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Timo has posted 11 annotations/comments since 15 September 2014.

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About Wednesday 1 August 1666

Timo  •  Link

Good point Tony. Give it another 350 years and your average Saudi lad might be able to meet some fun loving girls and gaze upon their breasts too.

About Thursday 14 June 1666

Timo  •  Link

The annotations have been on point of late, none more so than today - with quotes from Genesis, Simon Cameron, Lord Byron, Batman Begins...

About Saturday 5 May 1666

Timo  •  Link

After 6 years reading the diary and its comments, I think Michael L’s contribution might qualify as the wittiest to date. Fine work Sir.

About Monday 2 April 1666

Timo  •  Link

FFWD 200 years to a future CGS giving endless OED explantions of whatever the fk ‘Kool Aid Anyone’ is supposed to mean.

About Thursday 9 November 1665

Timo  •  Link

100% agreed John. Sam derives his pleasure through appreciation of science and the arts, poetry, music and theatre. He is truly part of the metropolitan elite of which we hear so much derision these days.

About Wednesday 9 August 1665

Timo  •  Link

For those interested in going a little further back into prehistory and the effects of climate change, here is a little more for Wikipedia on Doggerland https://en.m.wikipedia.org/wiki/Doggerland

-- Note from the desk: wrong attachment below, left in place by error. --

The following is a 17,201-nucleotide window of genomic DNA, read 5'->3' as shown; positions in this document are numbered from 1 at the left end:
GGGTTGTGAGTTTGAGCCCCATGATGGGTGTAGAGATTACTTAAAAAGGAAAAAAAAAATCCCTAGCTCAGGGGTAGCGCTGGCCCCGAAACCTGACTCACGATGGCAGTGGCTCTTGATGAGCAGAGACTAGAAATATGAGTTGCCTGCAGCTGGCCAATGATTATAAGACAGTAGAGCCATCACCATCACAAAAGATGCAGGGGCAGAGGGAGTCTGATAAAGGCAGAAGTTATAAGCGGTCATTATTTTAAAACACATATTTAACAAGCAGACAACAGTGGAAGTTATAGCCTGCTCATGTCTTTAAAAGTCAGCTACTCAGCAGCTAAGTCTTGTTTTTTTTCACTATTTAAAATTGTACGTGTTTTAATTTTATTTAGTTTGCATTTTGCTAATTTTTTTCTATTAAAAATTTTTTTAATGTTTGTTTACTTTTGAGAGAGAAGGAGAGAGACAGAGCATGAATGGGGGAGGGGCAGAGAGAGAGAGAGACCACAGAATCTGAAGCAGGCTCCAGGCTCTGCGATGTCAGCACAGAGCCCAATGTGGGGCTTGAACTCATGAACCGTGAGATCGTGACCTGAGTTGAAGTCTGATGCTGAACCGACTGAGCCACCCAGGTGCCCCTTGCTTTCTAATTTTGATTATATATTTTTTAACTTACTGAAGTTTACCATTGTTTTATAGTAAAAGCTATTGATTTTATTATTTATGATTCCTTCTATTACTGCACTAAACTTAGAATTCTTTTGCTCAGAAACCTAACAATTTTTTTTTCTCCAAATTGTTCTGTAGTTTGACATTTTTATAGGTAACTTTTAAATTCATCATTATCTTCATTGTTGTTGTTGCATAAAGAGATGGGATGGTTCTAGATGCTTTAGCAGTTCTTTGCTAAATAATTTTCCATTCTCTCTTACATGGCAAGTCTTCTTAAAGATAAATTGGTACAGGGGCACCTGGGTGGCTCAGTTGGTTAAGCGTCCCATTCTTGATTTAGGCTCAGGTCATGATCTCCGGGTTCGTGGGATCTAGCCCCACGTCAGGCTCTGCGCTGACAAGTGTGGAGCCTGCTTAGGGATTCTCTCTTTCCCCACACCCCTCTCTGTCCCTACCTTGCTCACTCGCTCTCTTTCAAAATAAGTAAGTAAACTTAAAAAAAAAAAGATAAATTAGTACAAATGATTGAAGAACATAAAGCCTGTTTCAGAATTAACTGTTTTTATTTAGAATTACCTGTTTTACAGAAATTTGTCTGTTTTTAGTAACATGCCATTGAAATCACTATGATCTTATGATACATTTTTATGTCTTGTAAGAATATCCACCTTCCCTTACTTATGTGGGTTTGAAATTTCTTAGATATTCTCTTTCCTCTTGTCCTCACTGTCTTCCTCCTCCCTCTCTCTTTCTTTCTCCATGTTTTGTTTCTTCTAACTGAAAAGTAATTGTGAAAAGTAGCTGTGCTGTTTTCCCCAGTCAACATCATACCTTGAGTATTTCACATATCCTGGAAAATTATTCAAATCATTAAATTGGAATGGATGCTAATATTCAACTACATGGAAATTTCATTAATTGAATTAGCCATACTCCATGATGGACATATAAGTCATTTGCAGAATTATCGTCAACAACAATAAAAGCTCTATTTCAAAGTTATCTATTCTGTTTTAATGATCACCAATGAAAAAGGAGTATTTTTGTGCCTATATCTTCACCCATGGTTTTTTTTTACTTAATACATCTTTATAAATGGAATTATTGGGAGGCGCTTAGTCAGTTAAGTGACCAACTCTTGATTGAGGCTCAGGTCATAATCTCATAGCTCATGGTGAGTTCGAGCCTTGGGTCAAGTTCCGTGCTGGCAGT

Doggerland is the name of a land mass now beneath the southern North Sea that connected Great Britain to continental Europe. It was flooded by rising sea levels around 6,500–6,200 BC. Geological surveys have suggested that it stretched from Britain's east coast to the Netherlands and the western coasts of Germany and the peninsula of Jutland.[1] It was probably a rich habitat with human habitation in the Mesolithic period,[2] although rising sea levels gradually reduced it to low-lying islands before its final submergence, possibly following a tsunami caused by the Storegga Slide.[3]

The archaeological potential of the area had first been identified in the early 20th century, but interest intensified in 1931 when a fishing trawler operating east of the Wash dragged up a barbed antler point that was subsequently dated to a time when the area was tundra. Vessels have dragged up remains of mammoth, lion and other animals, as well as a few prehistoric tools and weapons.[4]

Doggerland was named after the Dogger Bank, which in turn was named after the 17th century Dutch fishing boats called doggers.